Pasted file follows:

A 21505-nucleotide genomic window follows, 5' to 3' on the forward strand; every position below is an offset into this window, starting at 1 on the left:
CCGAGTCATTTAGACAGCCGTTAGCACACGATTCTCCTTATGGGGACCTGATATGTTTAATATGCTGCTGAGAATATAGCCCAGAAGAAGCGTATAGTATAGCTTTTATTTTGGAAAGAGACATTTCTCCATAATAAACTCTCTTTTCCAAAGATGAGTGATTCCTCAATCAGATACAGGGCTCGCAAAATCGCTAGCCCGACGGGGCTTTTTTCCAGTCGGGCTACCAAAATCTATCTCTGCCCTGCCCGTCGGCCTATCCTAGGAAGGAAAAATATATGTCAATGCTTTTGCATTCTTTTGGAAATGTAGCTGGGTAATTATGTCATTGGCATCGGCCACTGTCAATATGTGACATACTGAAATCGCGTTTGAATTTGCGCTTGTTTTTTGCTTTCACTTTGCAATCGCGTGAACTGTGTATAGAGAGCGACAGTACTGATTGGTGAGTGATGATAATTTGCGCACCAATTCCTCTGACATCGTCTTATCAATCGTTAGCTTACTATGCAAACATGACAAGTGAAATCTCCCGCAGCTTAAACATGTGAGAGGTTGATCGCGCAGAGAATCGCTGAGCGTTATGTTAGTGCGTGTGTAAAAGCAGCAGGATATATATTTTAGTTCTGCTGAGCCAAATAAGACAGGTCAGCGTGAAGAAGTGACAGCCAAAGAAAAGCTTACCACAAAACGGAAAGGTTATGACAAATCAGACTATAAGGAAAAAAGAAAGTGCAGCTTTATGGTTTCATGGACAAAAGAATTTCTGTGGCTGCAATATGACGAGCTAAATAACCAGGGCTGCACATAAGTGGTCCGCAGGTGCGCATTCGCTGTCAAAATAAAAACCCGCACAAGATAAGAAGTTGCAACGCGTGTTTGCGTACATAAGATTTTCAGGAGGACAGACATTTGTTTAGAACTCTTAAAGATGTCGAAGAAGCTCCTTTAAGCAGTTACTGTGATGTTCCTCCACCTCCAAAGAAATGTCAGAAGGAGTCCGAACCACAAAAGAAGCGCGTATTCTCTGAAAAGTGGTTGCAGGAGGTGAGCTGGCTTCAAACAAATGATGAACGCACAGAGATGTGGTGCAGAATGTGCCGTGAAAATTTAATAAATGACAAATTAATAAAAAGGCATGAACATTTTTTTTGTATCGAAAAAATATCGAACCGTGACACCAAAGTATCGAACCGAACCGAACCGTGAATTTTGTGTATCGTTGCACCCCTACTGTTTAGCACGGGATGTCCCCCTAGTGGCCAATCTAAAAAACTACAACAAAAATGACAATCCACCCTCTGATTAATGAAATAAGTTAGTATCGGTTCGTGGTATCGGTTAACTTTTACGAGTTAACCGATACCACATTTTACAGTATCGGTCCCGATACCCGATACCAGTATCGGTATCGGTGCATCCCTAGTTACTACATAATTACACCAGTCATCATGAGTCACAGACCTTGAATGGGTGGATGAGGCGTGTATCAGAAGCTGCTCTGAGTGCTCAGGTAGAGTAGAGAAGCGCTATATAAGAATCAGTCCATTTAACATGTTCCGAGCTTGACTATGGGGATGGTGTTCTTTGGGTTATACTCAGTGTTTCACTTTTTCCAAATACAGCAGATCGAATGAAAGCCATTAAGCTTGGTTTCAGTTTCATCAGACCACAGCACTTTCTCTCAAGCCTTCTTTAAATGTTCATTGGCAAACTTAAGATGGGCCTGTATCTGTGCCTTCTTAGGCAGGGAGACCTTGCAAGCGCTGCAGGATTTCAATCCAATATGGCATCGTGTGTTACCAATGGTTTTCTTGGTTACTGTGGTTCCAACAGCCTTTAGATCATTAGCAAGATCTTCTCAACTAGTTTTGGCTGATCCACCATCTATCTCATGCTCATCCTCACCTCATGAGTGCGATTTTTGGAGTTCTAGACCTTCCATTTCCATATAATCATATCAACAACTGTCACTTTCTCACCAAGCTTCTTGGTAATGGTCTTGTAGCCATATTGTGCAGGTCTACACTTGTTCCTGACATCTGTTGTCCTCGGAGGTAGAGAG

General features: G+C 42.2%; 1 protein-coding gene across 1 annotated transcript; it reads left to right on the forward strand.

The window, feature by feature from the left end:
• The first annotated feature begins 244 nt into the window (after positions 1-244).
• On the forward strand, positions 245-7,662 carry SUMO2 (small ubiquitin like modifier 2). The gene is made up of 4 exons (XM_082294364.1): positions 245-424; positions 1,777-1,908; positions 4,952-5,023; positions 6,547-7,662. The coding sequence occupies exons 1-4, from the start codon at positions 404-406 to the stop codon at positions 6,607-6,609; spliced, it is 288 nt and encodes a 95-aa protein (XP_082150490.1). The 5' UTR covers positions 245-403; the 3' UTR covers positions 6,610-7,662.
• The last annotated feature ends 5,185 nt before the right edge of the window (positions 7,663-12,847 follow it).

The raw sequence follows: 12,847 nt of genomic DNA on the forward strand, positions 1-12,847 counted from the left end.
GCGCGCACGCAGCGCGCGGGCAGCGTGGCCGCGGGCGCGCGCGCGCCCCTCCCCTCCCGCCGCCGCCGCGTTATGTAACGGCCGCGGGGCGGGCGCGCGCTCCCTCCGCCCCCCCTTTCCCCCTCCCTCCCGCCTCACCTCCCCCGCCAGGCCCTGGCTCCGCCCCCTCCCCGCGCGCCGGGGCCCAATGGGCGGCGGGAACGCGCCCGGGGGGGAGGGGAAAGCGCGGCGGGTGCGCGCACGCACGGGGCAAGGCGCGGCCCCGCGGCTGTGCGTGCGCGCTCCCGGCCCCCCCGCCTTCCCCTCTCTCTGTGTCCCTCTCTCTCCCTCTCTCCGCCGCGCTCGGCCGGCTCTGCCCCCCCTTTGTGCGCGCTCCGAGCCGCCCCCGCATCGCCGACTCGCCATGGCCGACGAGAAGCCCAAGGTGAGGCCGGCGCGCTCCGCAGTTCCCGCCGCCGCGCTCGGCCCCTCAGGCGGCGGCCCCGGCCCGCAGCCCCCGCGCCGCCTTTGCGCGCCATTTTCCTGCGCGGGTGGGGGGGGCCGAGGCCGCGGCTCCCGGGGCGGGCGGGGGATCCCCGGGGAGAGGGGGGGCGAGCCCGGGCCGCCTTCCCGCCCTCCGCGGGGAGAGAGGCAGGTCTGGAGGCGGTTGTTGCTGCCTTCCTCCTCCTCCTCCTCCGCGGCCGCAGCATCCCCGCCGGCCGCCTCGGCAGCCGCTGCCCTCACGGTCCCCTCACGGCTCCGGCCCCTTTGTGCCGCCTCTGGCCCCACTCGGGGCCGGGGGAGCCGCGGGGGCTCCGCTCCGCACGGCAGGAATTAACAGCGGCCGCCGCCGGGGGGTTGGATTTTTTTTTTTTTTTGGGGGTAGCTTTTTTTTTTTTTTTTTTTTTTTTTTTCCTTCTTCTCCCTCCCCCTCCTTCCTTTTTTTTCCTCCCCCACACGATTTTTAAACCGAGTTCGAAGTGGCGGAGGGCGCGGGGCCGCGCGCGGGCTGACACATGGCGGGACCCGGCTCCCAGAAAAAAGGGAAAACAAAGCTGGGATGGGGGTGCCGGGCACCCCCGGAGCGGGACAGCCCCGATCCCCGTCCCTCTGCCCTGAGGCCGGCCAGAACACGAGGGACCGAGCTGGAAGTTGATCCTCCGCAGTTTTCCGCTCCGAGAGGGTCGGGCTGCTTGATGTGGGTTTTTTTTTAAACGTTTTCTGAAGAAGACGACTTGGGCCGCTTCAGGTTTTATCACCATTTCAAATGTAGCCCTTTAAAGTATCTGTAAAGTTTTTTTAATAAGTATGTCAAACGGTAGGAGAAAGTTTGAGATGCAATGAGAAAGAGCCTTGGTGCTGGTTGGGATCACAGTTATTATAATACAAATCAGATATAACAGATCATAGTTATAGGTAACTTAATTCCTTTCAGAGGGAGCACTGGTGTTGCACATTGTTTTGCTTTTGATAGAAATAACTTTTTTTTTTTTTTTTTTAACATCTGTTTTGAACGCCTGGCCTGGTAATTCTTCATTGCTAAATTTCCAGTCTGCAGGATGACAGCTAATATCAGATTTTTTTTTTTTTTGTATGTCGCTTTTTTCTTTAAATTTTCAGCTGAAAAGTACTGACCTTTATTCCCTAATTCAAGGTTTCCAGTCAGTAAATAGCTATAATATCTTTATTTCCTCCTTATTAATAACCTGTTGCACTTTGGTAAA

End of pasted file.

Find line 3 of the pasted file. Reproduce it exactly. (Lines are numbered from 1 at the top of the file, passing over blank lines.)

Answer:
General features: G+C 42.2%; 1 protein-coding gene across 1 annotated transcript; it reads left to right on the forward strand.